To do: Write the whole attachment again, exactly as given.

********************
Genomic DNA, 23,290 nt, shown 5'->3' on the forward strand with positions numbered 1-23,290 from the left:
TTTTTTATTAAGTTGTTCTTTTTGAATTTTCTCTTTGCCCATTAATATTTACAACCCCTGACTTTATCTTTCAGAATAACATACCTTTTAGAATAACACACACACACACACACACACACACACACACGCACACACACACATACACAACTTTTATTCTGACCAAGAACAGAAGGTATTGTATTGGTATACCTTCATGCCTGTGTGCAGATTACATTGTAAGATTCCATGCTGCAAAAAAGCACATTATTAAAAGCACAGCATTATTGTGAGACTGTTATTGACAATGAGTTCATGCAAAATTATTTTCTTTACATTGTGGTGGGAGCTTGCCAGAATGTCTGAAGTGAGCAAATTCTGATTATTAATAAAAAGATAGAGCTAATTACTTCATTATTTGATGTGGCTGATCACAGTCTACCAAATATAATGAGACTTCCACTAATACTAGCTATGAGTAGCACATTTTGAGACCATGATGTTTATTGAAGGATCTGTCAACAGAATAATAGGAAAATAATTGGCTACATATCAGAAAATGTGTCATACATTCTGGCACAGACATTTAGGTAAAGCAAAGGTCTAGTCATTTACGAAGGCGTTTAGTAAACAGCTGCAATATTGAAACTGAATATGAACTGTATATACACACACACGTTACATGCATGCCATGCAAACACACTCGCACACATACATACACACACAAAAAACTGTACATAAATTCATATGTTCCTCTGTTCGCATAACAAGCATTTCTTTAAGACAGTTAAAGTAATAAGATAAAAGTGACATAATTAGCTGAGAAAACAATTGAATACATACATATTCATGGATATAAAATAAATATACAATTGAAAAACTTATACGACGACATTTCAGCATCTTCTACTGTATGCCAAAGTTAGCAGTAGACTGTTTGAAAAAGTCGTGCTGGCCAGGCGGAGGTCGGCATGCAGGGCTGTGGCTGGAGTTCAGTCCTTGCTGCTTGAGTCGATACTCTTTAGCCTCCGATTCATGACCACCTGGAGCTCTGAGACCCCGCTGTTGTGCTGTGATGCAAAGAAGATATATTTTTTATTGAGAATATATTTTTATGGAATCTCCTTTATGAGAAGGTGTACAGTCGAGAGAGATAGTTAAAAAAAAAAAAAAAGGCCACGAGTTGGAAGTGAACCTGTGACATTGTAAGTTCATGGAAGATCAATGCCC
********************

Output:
Genomic DNA, 23,290 nt, shown 5'->3' on the forward strand with positions numbered 1-23,290 from the left:
TTTTTTATTAAGTTGTTCTTTTTGAATTTTCTCTTTGCCCATTAATATTTACAACCCCTGACTTTATCTTTCAGAATAACATACCTTTTAGAATAACACACACACACACACACACACACACACACACGCACACACACACATACACAACTTTTATTCTGACCAAGAACAGAAGGTATTGTATTGGTATACCTTCATGCCTGTGTGCAGATTACATTGTAAGATTCCATGCTGCAAAAAAGCACATTATTAAAAGCACAGCATTATTGTGAGACTGTTATTGACAATGAGTTCATGCAAAATTATTTTCTTTACATTGTGGTGGGAGCTTGCCAGAATGTCTGAAGTGAGCAAATTCTGATTATTAATAAAAAGATAGAGCTAATTACTTCATTATTTGATGTGGCTGATCACAGTCTACCAAATATAATGAGACTTCCACTAATACTAGCTATGAGTAGCACATTTTGAGACCATGATGTTTATTGAAGGATCTGTCAACAGAATAATAGGAAAATAATTGGCTACATATCAGAAAATGTGTCATACATTCTGGCACAGACATTTAGGTAAAGCAAAGGTCTAGTCATTTACGAAGGCGTTTAGTAAACAGCTGCAATATTGAAACTGAATATGAACTGTATATACACACACACGTTACATGCATGCCATGCAAACACACTCGCACACATACATACACACACAAAAAACTGTACATAAATTCATATGTTCCTCTGTTCGCATAACAAGCATTTCTTTAAGACAGTTAAAGTAATAAGATAAAAGTGACATAATTAGCTGAGAAAACAATTGAATACATACATATTCATGGATATAAAATAAATATACAATTGAAAAACTTATACGACGACATTTCAGCATCTTCTACTGTATGCCAAAGTTAGCAGTAGACTGTTTGAAAAAGTCGTGCTGGCCAGGCGGAGGTCGGCATGCAGGGCTGTGGCTGGAGTTCAGTCCTTGCTGCTTGAGTCGATACTCTTTAGCCTCCGATTCATGACCACCTGGAGCTCTGAGACCCCGCTGTTGTGCTGTGATGCAAAGAAGATATATTTTTTATTGAGAATATATTTTTATGGAATCTCCTTTATGAGAAGGTGTACAGTCGAGAGAGATAGTTAAAAAAAAAAAAAAAGGCCACGAGTTGGAAGTGAACCTGTGACATTGTAAGTTCATGGAAGATCAATGCCC